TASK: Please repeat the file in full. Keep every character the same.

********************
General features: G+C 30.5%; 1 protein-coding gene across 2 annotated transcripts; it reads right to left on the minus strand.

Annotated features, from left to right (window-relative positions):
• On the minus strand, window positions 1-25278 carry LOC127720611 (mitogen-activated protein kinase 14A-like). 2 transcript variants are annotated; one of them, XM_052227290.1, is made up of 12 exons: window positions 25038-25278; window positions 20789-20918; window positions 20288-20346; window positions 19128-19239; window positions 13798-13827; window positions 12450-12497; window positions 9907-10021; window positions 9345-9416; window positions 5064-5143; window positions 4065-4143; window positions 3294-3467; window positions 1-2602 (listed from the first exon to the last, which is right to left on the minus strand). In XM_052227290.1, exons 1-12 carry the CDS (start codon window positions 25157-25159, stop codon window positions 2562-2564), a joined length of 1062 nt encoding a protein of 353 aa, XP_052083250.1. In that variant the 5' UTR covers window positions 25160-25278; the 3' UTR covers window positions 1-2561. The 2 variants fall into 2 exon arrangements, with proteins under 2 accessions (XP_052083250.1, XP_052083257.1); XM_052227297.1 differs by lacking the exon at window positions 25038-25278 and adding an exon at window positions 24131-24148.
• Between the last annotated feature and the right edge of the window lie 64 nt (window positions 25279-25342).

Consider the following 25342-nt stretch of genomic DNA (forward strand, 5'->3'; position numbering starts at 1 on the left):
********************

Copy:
General features: G+C 30.5%; 1 protein-coding gene across 2 annotated transcripts; it reads right to left on the minus strand.

Annotated features, from left to right (window-relative positions):
• On the minus strand, window positions 1-25278 carry LOC127720611 (mitogen-activated protein kinase 14A-like). 2 transcript variants are annotated; one of them, XM_052227290.1, is made up of 12 exons: window positions 25038-25278; window positions 20789-20918; window positions 20288-20346; window positions 19128-19239; window positions 13798-13827; window positions 12450-12497; window positions 9907-10021; window positions 9345-9416; window positions 5064-5143; window positions 4065-4143; window positions 3294-3467; window positions 1-2602 (listed from the first exon to the last, which is right to left on the minus strand). In XM_052227290.1, exons 1-12 carry the CDS (start codon window positions 25157-25159, stop codon window positions 2562-2564), a joined length of 1062 nt encoding a protein of 353 aa, XP_052083250.1. In that variant the 5' UTR covers window positions 25160-25278; the 3' UTR covers window positions 1-2561. The 2 variants fall into 2 exon arrangements, with proteins under 2 accessions (XP_052083250.1, XP_052083257.1); XM_052227297.1 differs by lacking the exon at window positions 25038-25278 and adding an exon at window positions 24131-24148.
• Between the last annotated feature and the right edge of the window lie 64 nt (window positions 25279-25342).

Consider the following 25342-nt stretch of genomic DNA (forward strand, 5'->3'; position numbering starts at 1 on the left):